As the country enters the eighth day of a partial government shutdown, Republican lawmakers appear to be taking most of the heat, although the public blames both parties and President Barack Obama for the budget impasse, a series of new polls indicate.
The latest Washington Post/ABC News poll
of 1,005 adults, shows that 70 percent of those surveyed disapprove of the way congressional Republicans have handled the budget negotiations, with 51 percent saying they "strongly" disapprove.
That figure represents a seven-point increase from a Post-ABC poll
released barely a week ago on Sept. 30 showing that 63 percent disapprove of how Republicans have dealt with the budget issues.
By comparison, the new Post/ABC poll taken Oct. 2-6 shows that 51 percent disapprove of President Barack Obama's handling of budget negotiations, with 39 percent of the public strongly disapproving. Sixty-one percent of respondents also said they disapprove of how congressional Democrats have handled the budget mess.
In the Sept. 30 survey, 50 percent of participants said they disapproved of the president handling of the shutdown crisis while Democrats drew a 56 percent disapproval rating.
A new CNN/ORC International survey
of 1,009 adults also found that more people blame Republicans than Democrats or Obama for the shutdown, though, again, both sides are taking the heat.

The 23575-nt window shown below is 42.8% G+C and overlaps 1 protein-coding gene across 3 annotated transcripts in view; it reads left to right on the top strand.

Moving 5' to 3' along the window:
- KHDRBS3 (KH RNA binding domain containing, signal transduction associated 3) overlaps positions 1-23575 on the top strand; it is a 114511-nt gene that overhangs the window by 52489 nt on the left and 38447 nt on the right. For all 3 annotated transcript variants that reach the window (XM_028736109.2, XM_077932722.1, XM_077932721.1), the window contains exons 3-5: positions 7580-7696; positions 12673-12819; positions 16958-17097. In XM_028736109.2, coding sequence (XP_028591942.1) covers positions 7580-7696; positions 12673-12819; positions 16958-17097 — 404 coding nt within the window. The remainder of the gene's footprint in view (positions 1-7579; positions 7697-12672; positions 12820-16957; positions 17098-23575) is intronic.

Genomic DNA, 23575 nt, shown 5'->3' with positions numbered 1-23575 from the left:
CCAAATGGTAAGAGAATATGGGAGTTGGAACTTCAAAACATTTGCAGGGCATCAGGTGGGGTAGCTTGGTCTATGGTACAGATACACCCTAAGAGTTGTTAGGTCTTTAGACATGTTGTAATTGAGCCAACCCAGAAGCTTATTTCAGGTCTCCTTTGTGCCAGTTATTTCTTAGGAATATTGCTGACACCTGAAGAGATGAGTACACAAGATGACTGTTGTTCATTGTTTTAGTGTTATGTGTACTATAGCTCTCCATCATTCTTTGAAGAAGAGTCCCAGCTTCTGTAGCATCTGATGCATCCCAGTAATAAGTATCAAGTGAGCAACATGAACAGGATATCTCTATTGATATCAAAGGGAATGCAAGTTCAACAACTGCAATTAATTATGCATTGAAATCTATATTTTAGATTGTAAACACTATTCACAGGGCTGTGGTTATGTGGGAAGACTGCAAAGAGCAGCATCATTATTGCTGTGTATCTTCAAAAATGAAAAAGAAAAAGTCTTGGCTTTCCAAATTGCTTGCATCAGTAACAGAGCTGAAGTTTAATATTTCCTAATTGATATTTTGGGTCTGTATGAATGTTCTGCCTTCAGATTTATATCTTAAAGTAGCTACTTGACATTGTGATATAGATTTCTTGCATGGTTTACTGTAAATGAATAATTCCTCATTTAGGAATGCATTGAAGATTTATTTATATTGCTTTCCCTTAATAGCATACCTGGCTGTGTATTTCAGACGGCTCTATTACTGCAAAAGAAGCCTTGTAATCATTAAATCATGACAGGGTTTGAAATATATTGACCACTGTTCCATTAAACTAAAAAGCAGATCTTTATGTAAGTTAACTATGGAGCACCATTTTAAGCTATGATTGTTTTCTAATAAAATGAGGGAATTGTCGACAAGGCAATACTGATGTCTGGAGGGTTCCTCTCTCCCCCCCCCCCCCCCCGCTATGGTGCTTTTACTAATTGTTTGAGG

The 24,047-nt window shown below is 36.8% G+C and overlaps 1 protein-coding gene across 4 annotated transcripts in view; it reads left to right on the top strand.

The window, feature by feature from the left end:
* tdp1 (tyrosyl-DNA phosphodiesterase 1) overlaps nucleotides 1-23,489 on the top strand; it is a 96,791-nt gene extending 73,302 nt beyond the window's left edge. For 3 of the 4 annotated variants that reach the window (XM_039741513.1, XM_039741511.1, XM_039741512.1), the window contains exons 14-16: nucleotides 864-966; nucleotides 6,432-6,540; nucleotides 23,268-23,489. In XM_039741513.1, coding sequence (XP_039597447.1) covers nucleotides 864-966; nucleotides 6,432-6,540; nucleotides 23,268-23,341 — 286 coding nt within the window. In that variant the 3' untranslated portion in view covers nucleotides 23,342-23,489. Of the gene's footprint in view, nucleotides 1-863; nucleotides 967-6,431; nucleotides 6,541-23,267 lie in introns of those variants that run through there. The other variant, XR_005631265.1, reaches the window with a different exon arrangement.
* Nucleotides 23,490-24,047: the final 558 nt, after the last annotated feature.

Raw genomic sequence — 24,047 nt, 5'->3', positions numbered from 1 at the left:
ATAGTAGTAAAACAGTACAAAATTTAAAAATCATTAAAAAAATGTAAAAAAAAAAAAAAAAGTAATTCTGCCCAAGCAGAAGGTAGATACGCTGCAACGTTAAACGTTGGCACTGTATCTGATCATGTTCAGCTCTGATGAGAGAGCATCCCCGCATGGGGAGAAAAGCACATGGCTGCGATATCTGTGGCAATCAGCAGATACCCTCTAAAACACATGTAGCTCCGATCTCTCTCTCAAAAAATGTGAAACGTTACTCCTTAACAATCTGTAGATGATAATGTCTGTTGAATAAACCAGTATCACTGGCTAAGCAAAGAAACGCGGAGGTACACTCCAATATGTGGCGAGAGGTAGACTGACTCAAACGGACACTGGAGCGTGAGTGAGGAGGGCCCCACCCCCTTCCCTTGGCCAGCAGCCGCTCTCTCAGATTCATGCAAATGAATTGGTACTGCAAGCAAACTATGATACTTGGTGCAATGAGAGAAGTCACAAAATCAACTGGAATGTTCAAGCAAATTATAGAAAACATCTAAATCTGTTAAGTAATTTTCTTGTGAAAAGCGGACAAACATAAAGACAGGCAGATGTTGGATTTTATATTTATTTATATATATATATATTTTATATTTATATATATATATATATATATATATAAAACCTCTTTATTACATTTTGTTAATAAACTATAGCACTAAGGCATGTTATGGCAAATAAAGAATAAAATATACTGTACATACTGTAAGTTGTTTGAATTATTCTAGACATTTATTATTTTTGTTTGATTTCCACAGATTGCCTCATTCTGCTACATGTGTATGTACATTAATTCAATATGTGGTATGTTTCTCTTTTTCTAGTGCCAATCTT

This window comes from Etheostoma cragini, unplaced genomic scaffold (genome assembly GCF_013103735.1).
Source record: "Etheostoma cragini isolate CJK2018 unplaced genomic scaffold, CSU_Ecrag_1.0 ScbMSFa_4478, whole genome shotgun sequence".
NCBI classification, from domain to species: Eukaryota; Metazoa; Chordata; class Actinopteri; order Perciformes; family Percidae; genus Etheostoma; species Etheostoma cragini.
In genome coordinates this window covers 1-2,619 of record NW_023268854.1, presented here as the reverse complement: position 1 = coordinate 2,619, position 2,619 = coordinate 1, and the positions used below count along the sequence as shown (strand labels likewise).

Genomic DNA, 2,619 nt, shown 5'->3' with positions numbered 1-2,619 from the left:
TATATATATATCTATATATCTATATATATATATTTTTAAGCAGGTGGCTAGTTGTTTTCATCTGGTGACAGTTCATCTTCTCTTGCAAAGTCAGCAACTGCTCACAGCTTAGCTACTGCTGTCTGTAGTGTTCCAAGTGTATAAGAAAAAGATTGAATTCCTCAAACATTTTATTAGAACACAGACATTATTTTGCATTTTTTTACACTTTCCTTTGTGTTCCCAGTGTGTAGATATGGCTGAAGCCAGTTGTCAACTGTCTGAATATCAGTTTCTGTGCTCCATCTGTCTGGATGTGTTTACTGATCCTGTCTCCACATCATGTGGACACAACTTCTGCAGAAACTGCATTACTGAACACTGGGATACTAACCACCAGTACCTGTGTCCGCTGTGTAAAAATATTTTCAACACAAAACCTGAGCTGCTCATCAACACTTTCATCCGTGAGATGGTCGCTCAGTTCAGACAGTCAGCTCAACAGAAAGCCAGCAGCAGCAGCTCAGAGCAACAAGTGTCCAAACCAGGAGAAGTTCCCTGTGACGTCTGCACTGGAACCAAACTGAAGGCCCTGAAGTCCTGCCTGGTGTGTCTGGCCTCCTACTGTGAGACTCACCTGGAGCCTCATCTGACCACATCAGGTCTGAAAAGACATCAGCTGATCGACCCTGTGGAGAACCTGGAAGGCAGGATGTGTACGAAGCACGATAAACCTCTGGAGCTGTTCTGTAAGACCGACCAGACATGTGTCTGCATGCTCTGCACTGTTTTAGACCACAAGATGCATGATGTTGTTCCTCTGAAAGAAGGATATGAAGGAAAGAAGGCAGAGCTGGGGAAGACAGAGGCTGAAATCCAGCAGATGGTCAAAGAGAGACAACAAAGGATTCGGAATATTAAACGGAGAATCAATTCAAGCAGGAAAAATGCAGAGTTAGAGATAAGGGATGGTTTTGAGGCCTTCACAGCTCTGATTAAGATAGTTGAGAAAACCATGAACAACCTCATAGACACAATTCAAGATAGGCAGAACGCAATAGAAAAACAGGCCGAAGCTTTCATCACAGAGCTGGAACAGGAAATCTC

According to the poll conducted Oct. 3-6, 63 percent of those questioned say they are angry at Republicans for the way they have handled the shutdown, compared to 57 percent who feel that way about the Democrats and 53 percent who feel similarly about the president.
"It looks like there is more than enough blame to go around and both parties are being hurt by the shutdown," said CNN Polling Director Keating Holland.
A CBS News/ New York Times survey
released October 3 also showed more people blaming Republicans for the shutdown than Democrats.
Meanwhile, the CNN/ORC survey also indicates growing fears about the impact of the shutdown, with most respondents saying it is causing a crisis or major problems for the country.
Specifically, 18 percent of the respondents described the shutdown as a "crisis," while 49 percent said it has already caused major problems.
The CNN/ORC results mirror a Gallup survey released October 4 showing that seven in 10 believe the shutdown is causing a crisis or major problems. http://www.gallup.com/poll/165260/americans-current-shutdown-serious.aspx
"That's a higher level of worry than in November 1995, when the government shut down because the Democrats, led by President Bill Clinton, and the Republicans, led by House Speaker Newt Gingrich, could not agree on funding. In 1995, 12 percent felt the shutdown at that time was causing a crisis, and 44 percent thought it was a major problem," Holland said.
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